Art, Europe, Galleries, History of Art, Medieval, Paris
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Paris trip 2014: Day 1

Parisian Bridge

I am officially back from Paris, and what an amazing time I had! Although we were only there for two full days, we managed to pack a lot of things to do within the time that was available to us. The only thing to note about Paris in February is how cold it is! The weather wasn’t quite amazing, yet that did not dampen our spirits! (Pardon the pun about the rainy whether…)

Wednesday was the first ‘official’ day of our trip here in Paris. We were very lucky to be given a late start that morning, which meant that we got the chance to do some exploring of the city before we got to grips with the Virgin Mary in Paris. I headed to the Sainte-Chapelle as I am currently researching/writing about it for my dissertation! It was great to get back in there this morning – I absolutely love it, and if you haven’t been you must! I always have a very transcendental experience whenever I enter the chapel. Below are a few of the photographs that I snapped on my phone, but I am currently in the process of uploading all my photographs to my new Flickr account, so I’ll post the link soon so everyone can have a look! This is the third time that I’ve been in the Sainte-Chapelle, and it was the quietest I have ever experienced it. Last summer the chapel was heaving with people, whereas this time round it was pretty empty, as you can see. I can only imagine what it must have been like for individuals, such as King Louis, to be alone in this place – breathtaking.

The Sainte-Chapelle

The Sainte-Chapelle

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After exploring the Sainte-Chapelle, l I headed over to Notre-Dame Cathedral which is a stones throw away to meet with the rest of the group! We spent the rest of the morning exploring the facade portal and the transept portals, and had a wonder round inside. Notre-Dame Cathedral is stunning, and it was great to head back there once again.

For lunch, I attempted to practice my French (not so great, but I’m really trying to improve!), and then a few us and our tutor Michele went looking around some vintage/second hand clothes shop. I knew Paris was famous for its cloths, but there were so many of them! Some had some great bargains, and some not quite so much. As well as looking around some of Paris’ shops, we also stumbled upon the Centre Pompidou. We didn’t go inside, but had a good look at the architecture of the building. I’ve seen the Pompidou in photos before, but I’m not too sure what to make about it in person; I’m not convinced that I’m it’s biggest fan! But it was still cool to see what the shops were like surrounding the Pompidou, and seeing the various contemporary sculptures and street-art. My favourite was the Salvador Dalí image on the wall as seen below.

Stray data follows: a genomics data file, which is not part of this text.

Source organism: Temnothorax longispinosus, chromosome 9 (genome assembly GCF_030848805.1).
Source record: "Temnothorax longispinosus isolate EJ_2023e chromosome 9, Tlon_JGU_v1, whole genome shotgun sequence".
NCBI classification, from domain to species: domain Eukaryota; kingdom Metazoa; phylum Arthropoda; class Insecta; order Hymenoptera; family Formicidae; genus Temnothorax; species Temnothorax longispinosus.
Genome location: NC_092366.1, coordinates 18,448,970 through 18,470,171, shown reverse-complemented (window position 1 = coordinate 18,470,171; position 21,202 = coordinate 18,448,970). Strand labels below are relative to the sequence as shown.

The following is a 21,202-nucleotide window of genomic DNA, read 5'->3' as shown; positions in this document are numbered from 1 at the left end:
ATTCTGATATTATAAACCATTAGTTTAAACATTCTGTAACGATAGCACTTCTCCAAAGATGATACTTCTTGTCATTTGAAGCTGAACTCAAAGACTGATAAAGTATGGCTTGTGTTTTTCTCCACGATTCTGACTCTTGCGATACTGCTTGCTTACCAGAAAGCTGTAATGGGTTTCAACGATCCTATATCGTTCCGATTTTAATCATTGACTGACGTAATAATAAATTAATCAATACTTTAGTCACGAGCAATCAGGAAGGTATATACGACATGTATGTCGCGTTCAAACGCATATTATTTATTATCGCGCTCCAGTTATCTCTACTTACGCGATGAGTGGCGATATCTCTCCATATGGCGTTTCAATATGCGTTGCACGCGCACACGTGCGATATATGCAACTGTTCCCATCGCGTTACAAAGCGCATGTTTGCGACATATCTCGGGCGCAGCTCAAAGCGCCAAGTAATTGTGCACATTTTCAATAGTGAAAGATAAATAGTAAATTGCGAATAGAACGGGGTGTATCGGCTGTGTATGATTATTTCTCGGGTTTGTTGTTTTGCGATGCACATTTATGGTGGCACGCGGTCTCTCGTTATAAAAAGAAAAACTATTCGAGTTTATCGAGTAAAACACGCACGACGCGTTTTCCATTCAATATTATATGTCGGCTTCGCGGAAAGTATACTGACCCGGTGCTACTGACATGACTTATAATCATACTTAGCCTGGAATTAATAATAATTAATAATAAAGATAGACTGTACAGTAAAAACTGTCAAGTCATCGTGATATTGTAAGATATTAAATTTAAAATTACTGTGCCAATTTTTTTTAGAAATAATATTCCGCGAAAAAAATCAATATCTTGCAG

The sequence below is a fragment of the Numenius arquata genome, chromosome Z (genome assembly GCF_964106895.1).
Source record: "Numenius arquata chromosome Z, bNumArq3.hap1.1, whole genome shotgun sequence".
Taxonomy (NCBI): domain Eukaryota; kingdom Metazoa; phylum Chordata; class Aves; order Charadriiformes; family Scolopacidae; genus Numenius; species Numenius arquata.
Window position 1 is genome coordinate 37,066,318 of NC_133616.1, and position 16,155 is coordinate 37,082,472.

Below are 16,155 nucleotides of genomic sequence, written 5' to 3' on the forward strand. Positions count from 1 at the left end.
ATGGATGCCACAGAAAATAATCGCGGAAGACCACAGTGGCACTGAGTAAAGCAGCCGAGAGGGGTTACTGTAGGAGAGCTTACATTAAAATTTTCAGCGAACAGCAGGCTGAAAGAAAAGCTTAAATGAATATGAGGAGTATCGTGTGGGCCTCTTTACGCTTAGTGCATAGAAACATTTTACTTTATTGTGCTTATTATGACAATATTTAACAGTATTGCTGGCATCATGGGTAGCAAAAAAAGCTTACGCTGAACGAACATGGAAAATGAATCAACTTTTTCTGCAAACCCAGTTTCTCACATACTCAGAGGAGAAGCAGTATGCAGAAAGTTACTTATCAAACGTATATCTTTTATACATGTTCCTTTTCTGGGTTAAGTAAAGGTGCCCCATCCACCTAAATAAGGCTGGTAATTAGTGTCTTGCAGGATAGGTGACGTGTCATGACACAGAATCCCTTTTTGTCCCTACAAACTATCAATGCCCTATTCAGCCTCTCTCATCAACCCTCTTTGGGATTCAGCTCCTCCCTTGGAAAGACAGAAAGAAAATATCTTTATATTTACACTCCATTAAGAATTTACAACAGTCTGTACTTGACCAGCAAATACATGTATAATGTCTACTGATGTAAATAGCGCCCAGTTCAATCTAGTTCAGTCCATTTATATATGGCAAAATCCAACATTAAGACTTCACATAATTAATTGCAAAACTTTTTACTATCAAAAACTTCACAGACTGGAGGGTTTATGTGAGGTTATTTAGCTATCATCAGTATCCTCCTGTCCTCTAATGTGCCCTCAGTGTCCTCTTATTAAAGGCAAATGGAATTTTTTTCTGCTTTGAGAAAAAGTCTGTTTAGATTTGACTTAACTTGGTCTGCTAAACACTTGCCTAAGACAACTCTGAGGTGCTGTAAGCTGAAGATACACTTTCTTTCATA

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Our next and final stop for the day was an exploration around the Lourve. Michele had selected a variety of works for us to see, and so we spent a lot of the time wondering around the labyrinth that is the Louvre to find them! We saw a wide variety of works, ranging of Romanesque stone sculptures, wooden sculptures in the round and some Renaissance paintings; all relating to the Virgin Mary. One of my favourites was an ivory sculpture of the Virgin and Christ Child from the treasury of the Sainte-Chapelle. This small sculpture was believed to be made before 1279, and i think it is one of the most delicate objects I have seen pertaining to the Virgin. The fact that it is made in ivory, one of the most expensive objects at the time, just shows the sheer expense and material value imbedded within the sculpture. (More information can be found here: http://www.louvre.fr/en/oeuvre-notices/virgin-and-child-sainte-chapelle) Another work that I really enjoyed seeing was Cimabue’s ‘Virgin Enthroned with Angels’, which we had studying just the seminar before coming to Paris, so it was great that we could see it in person; and it’s so big! Scale is definitely something that one needs to think about and remember when thinking about Medieval art, as just by knowing how big a painting Cimabue’s ‘Virgin’ is changes my perception of people may have viewed it in the 13th century. (See Cimabue’s painting here: http://arthistoryblogger.blogspot.co.uk/2012/09/cimabue-giotto-and-duccio-comparison-of.html)

Once we had seen the assigned Virgin Mary images, some friends and I headed to see the Mona Lisa, and yes, we did the compulsory ‘selfie’ that one must do when seeing the painting! (Mine is below – I look way too happy!) Despite it being quite late in the evening, there were still so many people wondering around the Lourve and crowding around Leonardo’s Mona!

So as you can tell, Wednesday was a busy first day in Paris! We headed back to the hostel to tuck into some food, and just chilled for the rest of the evening. We had to be up pretty early the following day to catch our train to Chartres, so sleep was definitely a must for me – especially in order to function the next day! After walking around Paris the whole day, it was nice to be able to put our feet up and relax.

The Lourve

The Lourve

The Lourve

The Lourve

The Lourve

The Lourve

Selfie and the Mona Lisa - I couldn't resist!

Selfie and the Mona Lisa – I couldn’t resist!

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